The Key to Creating Content that Resonates with Your Audience

The Key to Creating Content that Resonates with Your Audience

Reader Comments (46)

  1. A huge part of creating content that resonates with your audience is actually knowing your audience! It’s amazing to me how infrequently many purported online marketing experts step out of their own digital world to put themselves in the customers’ shoes firsthand. Just grabbing lunch with a customer weekly will open your eyes to the way they see the world – the pains they have, the problems they’re trying to solve, etc. Armed with that information, it’s easy to create compelling content that strikes a chord!

    • I agree with you Ben, but it sure is tough getting to know an audience for me, when most of my clients and readers I never meet. Any ideas or secrets on knowing the unseen?

      Beth,

      A beautiful article, and I love the image and analogy. An example of exceptional writing.

      Darin L. Hammond

  2. Sounds easy enough but that’s not always so when you’re trying to create fresh content each and every day as I do with another blog. It’s tough!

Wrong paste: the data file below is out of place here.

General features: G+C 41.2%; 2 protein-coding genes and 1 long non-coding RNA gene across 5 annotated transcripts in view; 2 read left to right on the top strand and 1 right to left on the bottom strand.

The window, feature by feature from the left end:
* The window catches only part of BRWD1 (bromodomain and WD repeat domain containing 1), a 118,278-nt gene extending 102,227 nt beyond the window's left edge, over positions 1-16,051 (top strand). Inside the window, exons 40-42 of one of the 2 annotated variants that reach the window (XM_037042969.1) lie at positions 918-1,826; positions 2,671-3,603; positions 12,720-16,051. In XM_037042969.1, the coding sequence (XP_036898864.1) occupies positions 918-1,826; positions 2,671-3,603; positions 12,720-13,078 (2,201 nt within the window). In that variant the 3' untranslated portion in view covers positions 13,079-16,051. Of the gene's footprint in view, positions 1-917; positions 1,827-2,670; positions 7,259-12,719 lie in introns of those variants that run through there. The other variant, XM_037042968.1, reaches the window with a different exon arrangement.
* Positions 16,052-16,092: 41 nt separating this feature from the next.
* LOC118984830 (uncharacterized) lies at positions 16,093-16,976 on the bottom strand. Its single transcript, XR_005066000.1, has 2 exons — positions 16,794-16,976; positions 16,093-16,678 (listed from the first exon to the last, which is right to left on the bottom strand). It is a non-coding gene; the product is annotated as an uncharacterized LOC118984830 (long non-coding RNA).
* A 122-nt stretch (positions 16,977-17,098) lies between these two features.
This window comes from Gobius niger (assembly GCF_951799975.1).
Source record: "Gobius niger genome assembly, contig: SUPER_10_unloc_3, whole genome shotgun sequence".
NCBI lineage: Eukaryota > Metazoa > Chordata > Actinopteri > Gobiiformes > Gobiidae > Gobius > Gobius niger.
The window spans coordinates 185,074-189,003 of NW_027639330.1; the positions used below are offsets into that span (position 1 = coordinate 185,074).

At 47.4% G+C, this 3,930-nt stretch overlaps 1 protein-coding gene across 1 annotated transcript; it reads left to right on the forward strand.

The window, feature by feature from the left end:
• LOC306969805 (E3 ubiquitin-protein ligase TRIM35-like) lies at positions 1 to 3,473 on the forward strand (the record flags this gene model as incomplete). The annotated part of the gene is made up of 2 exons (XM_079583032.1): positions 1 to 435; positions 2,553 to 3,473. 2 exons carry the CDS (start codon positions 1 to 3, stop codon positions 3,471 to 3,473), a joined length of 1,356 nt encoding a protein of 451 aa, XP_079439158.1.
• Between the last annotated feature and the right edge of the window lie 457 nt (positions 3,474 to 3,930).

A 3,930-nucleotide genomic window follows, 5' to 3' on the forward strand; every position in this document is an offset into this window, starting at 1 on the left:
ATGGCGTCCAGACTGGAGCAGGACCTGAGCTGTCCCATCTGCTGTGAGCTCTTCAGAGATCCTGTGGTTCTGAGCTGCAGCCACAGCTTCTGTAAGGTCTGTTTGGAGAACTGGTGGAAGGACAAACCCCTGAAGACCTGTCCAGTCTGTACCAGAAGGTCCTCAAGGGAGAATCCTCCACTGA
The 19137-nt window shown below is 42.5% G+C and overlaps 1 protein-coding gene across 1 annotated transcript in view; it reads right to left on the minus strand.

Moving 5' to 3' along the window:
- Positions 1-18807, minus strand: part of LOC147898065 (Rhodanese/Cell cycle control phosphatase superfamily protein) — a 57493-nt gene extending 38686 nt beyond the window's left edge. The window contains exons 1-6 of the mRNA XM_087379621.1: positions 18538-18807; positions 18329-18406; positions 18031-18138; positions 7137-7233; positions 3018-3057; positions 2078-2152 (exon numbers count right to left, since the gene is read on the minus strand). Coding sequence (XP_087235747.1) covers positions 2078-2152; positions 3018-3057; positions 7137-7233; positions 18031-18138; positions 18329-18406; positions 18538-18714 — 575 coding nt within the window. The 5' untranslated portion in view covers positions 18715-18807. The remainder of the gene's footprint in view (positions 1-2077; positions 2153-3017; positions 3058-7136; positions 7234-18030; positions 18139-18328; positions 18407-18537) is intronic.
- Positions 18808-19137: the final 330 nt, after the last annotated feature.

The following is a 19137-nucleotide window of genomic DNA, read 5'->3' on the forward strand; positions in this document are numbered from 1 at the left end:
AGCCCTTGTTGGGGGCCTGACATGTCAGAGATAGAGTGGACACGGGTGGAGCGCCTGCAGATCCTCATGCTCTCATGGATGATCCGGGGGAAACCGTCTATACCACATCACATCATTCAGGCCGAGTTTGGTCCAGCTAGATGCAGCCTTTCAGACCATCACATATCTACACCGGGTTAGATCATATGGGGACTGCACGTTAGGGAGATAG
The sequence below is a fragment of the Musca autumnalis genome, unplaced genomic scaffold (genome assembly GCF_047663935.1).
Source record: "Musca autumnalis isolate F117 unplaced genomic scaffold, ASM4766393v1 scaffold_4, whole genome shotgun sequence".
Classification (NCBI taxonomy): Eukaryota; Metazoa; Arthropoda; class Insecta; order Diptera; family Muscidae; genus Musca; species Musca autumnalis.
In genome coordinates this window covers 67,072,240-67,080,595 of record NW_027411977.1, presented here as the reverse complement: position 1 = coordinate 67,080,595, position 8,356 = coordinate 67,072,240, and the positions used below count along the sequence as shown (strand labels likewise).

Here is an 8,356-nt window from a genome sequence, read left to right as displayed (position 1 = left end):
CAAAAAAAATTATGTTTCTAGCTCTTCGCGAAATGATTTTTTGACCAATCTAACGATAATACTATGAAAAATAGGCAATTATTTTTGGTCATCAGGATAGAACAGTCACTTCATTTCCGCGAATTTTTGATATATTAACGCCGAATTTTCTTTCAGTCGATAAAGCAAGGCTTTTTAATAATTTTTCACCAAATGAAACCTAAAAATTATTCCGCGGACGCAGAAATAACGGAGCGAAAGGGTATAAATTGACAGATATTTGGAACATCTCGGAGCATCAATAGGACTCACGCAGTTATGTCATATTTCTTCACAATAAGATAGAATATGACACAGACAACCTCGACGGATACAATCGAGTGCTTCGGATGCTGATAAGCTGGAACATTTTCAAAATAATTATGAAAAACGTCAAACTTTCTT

3. It’s so important to remember that you’re not just talking to a “persona,” you’re dealing with real people and their real needs. And people want to hear stories that ring true to them on some level. You’re writing has to speak to something inside them that makes them sit up and take notice.

  4. This is exactly what I’ve been trying to work on with my writing lately. I actually wrote a few “Seth Godin Style” posts just to try and find the groove. I like the way you break it down.

  5. Made me click on the ketchup link, and now I’m mad. How could I have not figured this out in my 39+ years of life?

  6. There’s the idea of building your tribe that I got from Jeff Goins. I believe that the majority of what you say will immediately resonate with them if you have found the right tribe. Of course, if you have the wrong tribe then no matter what you write from your heart, it won’t strike that chord. Seth obviously found a great tribe that he loves writing for.